Japanese artist Hajime Okamoto was born in Osaka in 1942. In the 1980s, he went on a cultural exchange program to the Jilin Province of China, and was greatly influenced by his time there. His works focus on calligraphy, painting and zen concepts. The most famous Kabamaru Series debuted in 1998.
Hajime Okamoto created his whimsical cat characters to the rhythm of jazz. "The beat rhythm of jazz music in the 1960s is really similar to the life of cats, which is slow and free," said the artist. "This thought made me try to draw cats living slowly in a busy human society, and that became the Kabamaru series."
Comments will be approved before showing up.
The sustainable production cycle of tagua nuts contributes to rainforest conservation in South America, while alleviating the threat to elephants in Africa from the ivory trade.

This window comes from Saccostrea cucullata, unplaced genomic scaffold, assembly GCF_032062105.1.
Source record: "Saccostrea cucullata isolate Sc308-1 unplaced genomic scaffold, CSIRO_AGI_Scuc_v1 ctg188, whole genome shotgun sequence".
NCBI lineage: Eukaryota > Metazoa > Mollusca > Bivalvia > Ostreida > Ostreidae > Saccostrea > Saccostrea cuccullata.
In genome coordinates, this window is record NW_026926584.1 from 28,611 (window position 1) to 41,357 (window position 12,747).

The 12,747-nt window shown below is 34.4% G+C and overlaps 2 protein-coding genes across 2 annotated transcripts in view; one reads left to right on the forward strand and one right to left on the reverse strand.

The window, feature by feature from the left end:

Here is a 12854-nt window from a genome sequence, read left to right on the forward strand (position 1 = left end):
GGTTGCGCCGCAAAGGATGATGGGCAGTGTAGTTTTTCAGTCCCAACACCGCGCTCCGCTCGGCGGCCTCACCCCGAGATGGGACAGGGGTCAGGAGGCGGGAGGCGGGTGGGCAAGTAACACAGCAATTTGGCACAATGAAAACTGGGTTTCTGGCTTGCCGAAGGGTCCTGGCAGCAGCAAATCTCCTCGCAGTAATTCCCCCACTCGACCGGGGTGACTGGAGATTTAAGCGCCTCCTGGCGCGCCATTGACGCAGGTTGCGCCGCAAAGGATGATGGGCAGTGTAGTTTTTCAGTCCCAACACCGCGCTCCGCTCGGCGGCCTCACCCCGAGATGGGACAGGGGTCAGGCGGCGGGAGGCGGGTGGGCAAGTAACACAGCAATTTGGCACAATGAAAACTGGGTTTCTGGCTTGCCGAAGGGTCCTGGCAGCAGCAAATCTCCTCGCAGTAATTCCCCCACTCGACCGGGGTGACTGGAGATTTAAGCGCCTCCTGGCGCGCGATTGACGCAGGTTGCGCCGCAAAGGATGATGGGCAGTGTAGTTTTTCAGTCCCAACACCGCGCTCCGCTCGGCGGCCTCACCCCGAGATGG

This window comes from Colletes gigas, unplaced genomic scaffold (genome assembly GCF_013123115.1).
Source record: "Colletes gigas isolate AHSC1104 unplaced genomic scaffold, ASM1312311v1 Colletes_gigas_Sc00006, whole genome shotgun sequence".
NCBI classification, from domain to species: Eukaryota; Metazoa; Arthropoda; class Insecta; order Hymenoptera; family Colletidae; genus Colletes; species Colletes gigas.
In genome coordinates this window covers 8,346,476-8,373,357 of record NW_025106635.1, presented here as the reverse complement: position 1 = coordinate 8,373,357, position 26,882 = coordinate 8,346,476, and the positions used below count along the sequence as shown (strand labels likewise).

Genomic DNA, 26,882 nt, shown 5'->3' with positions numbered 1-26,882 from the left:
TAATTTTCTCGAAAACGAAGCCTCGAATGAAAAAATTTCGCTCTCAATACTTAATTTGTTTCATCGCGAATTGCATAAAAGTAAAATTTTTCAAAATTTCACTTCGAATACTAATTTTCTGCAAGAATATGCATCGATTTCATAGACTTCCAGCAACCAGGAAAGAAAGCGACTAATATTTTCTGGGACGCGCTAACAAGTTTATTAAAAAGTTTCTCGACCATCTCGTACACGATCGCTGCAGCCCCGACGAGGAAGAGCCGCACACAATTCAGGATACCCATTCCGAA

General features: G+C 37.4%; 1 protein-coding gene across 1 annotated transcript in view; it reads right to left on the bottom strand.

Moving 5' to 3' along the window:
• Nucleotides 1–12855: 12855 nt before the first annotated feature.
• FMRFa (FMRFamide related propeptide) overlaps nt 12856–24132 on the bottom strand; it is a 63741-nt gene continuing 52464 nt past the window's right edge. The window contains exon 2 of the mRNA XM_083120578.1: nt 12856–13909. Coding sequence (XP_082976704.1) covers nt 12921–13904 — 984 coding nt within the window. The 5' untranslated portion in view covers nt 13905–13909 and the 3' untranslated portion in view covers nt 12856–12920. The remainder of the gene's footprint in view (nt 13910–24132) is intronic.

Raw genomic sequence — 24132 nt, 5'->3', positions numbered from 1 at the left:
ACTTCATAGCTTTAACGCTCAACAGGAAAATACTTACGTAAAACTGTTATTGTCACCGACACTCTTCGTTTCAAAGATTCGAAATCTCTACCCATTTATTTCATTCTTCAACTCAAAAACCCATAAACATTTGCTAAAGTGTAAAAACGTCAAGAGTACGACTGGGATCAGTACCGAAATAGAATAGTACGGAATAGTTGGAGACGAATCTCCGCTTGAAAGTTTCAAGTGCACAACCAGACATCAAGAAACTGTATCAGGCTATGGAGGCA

In the small village of Cantel, Guatemala, a group of 17 glass artisans joined together in 1976 and opened COPAVIC, the Recycled Glass Cooperative of Cantel. Their vision was clear and simple: Build a sustainable business for both the environment and the people.
With no written language, the Hmong people create intricate patterns on Batik textiles, and use them as story-telling devices. On a piece of washed and beaten fabric, skillful Hmong artisans draw intricate patterns with a pencil. They then apply hot wax on the patterns to form a dye-resist. After soaking the fabric in natural indigo and removing the wax, the dyed areas turn deep blue while the waxed areas remain in their original color, displaying a beautiful, patterned contrast.